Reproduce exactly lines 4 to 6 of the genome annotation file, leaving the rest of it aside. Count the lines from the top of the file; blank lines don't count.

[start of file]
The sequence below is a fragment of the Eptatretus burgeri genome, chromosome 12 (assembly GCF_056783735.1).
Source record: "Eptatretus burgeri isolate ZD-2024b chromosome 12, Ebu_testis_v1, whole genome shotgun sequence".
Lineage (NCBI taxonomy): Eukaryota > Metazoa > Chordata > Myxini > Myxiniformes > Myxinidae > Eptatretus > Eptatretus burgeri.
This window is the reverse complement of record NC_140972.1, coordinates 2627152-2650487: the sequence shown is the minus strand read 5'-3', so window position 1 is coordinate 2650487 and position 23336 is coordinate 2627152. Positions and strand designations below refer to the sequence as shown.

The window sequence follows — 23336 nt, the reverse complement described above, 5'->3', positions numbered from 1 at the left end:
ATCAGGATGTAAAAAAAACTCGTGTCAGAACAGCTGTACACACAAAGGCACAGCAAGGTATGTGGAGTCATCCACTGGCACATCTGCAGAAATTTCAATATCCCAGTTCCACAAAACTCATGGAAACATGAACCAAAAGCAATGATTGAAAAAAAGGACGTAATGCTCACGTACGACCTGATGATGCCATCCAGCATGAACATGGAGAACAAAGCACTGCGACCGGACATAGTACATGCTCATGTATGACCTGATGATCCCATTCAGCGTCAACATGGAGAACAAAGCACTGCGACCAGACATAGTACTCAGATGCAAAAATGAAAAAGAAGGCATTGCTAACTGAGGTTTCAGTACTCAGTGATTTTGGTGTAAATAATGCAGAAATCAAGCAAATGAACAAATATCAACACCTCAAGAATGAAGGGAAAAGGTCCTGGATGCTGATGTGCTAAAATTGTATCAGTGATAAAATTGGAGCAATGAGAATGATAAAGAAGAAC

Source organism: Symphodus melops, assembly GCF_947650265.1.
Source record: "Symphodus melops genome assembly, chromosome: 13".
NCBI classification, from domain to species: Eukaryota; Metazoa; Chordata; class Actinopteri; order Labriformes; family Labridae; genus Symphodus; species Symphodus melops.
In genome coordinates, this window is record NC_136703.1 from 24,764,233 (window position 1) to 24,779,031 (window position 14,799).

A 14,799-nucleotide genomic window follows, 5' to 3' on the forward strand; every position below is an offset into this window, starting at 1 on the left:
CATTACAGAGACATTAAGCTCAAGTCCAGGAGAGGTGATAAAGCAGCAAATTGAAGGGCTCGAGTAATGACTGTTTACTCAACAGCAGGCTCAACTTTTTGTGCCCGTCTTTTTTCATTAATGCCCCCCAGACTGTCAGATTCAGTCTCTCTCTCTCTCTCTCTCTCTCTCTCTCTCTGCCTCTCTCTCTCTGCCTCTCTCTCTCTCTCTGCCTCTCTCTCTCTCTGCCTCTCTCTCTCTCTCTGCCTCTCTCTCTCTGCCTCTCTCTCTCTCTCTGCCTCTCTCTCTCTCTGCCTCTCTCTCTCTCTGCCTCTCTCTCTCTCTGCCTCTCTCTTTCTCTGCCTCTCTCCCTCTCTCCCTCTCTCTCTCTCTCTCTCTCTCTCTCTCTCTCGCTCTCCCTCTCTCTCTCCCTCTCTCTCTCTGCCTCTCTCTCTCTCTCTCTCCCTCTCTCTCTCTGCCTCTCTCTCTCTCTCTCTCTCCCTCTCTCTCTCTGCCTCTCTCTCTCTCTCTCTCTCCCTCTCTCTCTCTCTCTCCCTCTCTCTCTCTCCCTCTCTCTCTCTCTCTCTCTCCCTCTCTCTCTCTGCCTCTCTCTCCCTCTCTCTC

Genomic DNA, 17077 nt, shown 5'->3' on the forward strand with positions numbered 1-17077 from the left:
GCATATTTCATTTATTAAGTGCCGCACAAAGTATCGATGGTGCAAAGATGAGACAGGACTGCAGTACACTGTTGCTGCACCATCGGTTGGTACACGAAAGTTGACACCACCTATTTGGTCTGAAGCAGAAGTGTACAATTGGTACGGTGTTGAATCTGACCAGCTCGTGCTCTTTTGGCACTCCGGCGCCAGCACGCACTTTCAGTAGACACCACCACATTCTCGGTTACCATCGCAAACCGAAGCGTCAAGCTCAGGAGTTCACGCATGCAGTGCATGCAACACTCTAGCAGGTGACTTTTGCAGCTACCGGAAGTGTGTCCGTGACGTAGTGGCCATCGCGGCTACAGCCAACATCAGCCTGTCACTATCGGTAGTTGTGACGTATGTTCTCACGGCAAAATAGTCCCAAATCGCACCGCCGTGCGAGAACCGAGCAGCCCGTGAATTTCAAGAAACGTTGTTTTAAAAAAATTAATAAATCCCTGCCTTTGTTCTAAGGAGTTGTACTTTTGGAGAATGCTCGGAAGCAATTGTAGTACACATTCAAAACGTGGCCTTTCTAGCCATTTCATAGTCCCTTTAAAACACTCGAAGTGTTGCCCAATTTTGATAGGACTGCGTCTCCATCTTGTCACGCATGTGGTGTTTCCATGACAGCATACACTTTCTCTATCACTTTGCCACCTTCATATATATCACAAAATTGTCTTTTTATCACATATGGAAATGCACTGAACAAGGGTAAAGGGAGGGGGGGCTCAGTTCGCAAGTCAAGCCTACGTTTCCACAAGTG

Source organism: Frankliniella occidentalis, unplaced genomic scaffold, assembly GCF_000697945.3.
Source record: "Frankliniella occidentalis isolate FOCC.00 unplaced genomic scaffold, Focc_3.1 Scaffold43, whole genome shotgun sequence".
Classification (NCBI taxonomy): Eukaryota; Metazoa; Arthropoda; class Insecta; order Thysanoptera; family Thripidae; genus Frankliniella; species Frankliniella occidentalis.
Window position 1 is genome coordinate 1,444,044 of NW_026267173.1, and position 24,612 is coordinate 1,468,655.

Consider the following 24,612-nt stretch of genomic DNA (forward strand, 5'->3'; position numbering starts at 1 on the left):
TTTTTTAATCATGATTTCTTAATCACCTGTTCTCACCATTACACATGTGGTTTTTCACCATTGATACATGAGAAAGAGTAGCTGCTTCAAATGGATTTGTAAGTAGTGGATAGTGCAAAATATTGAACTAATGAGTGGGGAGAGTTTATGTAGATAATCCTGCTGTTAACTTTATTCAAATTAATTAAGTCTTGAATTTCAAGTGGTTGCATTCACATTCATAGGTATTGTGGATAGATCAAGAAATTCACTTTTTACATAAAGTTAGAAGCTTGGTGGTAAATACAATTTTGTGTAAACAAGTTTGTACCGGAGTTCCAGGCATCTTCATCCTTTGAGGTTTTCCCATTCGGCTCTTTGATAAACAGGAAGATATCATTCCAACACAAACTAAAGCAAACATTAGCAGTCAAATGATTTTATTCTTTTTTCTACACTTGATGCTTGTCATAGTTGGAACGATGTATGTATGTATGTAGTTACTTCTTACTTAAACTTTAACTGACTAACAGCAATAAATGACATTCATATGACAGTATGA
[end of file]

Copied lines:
This window is the reverse complement of record NC_140972.1, coordinates 2627152-2650487: the sequence shown is the minus strand read 5'-3', so window position 1 is coordinate 2650487 and position 23336 is coordinate 2627152. Positions and strand designations below refer to the sequence as shown.

The window sequence follows — 23336 nt, the reverse complement described above, 5'->3', positions numbered from 1 at the left end:
ATCAGGATGTAAAAAAAACTCGTGTCAGAACAGCTGTACACACAAAGGCACAGCAAGGTATGTGGAGTCATCCACTGGCACATCTGCAGAAATTTCAATATCCCAGTTCCACAAAACTCATGGAAACATGAACCAAAAGCAATGATTGAAAAAAAGGACGTAATGCTCACGTACGACCTGATGATGCCATCCAGCATGAACATGGAGAACAAAGCACTGCGACCGGACATAGTACATGCTCATGTATGACCTGATGATCCCATTCAGCGTCAACATGGAGAACAAAGCACTGCGACCAGACATAGTACTCAGATGCAAAAATGAAAAAGAAGGCATTGCTAACTGAGGTTTCAGTACTCAGTGATTTTGGTGTAAATAATGCAGAAATCAAGCAAATGAACAAATATCAACACCTCAAGAATGAAGGGAAAAGGTCCTGGATGCTGATGTGCTAAAATTGTATCAGTGATAAAATTGGAGCAATGAGAATGATAAAGAAGAAC